The Hidden Notes offers a window into a unique sound world. It is a celebration of the saxophone and all the beautiful colours that are hidden just beneath the surface.
When a musician plays a note of a certain pitch, the musical instrument resonates, producing a complex pattern of sound waves made up of many different frequencies. The most noticeable sound wave is called the fundamental, but there are other waves with higher frequencies, called harmonics. These are the hidden notes.
John Martin has spent the last 4 years coaxing these rather shy and often badly behaved notes out from their hiding places. Through the use of special fingerings and blowing techniques it is possible to produce several notes simultaneously, extending the sound world of the saxophone from a monophonic to a polyphonic instrument. Martin's focus is on incorporating these polyphonic sounds into tonal music.
Circular breathing then allows for the development of continuous rhythmic patterns, opening up many new exciting rhythmic and textural possibilities.
Recorded by Ben Lamdin at Fish Factory studio on the 29 & 30 July 2015.
"Very cool use of multi phonics and overtones...He's certainly found the "notes between the notes"!... He's found his own way to do this, and the result is beautiful and compelling"
"John martin has thought (and realised) the unthinkable; harnessing all the crazy and wild multiphonic sounds that a saxophone can make, he has crafted them within the finest compositions. No small feat. These resources are hard to control, and it is a patient labour of some love for the instrument that he has succeeded where others have not dared tread... not just the gimmick of one squawky tune, but a controlled double album of surprises and varied emotion… A milestone for both himself and the saxophone world”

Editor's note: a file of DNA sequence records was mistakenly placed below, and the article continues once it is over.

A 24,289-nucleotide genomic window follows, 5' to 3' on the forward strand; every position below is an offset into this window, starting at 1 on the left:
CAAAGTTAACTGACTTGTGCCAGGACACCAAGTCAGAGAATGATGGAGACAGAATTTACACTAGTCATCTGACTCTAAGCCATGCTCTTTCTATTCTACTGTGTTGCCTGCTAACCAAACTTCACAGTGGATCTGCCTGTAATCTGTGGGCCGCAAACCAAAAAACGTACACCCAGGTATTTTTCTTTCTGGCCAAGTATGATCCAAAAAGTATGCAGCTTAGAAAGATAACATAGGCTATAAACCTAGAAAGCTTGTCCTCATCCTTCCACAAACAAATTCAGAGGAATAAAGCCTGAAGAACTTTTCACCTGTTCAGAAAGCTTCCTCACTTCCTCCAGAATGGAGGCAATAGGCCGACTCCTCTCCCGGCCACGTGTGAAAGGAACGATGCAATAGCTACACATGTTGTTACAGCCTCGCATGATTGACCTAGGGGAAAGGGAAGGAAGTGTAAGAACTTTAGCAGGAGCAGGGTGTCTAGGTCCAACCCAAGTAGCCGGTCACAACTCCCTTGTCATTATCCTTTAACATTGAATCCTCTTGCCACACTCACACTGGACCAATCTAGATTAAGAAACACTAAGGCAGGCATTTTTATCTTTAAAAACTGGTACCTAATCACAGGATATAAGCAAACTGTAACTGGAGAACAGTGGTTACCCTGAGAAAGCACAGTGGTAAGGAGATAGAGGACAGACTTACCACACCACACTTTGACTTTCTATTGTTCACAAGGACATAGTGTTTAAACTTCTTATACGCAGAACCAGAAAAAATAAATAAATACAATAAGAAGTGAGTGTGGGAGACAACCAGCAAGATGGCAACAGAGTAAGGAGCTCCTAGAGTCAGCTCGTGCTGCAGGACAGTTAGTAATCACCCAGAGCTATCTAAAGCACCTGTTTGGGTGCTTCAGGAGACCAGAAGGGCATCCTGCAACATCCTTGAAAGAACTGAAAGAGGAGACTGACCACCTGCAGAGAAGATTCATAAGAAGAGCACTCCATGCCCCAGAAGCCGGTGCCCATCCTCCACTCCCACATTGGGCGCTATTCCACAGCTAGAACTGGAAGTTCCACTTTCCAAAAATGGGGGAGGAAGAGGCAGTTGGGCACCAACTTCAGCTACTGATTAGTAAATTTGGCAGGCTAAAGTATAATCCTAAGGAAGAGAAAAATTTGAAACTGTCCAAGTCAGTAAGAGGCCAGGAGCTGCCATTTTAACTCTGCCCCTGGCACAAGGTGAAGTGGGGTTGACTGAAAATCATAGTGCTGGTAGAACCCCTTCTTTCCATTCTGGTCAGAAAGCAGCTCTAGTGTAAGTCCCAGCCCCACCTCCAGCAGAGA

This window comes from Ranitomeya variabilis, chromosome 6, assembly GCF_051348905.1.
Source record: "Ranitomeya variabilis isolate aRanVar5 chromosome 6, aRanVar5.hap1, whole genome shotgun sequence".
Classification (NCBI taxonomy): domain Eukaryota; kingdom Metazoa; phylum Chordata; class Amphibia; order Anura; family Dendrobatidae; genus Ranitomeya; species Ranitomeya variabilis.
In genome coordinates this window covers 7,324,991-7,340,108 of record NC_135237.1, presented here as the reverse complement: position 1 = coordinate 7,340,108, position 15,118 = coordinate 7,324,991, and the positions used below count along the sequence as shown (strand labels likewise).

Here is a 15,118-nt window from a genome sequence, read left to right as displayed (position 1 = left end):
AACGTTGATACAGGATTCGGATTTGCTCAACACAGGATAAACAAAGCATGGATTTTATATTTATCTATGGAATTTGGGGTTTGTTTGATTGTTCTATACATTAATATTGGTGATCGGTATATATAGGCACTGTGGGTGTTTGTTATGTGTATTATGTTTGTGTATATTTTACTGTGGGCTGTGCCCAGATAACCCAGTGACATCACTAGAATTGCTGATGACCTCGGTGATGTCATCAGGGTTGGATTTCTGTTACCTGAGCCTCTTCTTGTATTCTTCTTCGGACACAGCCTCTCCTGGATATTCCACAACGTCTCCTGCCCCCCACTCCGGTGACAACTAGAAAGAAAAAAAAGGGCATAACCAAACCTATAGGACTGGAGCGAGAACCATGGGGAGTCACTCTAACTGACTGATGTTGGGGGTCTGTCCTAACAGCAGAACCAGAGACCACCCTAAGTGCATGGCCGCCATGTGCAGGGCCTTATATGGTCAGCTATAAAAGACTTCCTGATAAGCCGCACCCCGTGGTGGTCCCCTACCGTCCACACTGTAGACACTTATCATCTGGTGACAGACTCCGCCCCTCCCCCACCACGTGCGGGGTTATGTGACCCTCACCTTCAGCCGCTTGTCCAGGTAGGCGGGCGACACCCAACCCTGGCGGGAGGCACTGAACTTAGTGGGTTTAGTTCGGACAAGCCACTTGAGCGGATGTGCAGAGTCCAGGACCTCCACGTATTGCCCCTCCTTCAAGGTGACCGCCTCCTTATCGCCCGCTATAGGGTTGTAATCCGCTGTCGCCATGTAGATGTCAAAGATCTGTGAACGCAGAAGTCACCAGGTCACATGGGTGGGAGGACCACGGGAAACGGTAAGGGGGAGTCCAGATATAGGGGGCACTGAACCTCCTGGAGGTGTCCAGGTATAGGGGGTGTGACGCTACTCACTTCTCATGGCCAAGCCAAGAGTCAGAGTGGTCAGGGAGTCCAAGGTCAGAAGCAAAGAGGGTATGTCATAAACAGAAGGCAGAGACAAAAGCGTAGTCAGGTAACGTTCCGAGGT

"thoughtful and technically adventurous music…Martin builds improvisations with a fine concern for tonal subtleties, shrewdly making use of multiphonic sounds and advanced fingerings… a distinctive voice and an explorer of restless promise"
"The sounds that Martin finds and works with have an elegance to them that is markedly different from the sort of jarring, squawking that one might associate with overtones and multiphonics and that way in which Martin and his band build these into the pieces is stunning"
"You could be forgiven for thinking on occasions while listening to this band of vibraphone (Ralph Wyld), guitar (Rob Updegraff), double bass (Tim Fairhall) and drums (Tim Giles) that it was fronted by multiple saxophones. That is because John Martin, who plays tenor throughout, is a master of multiphonics"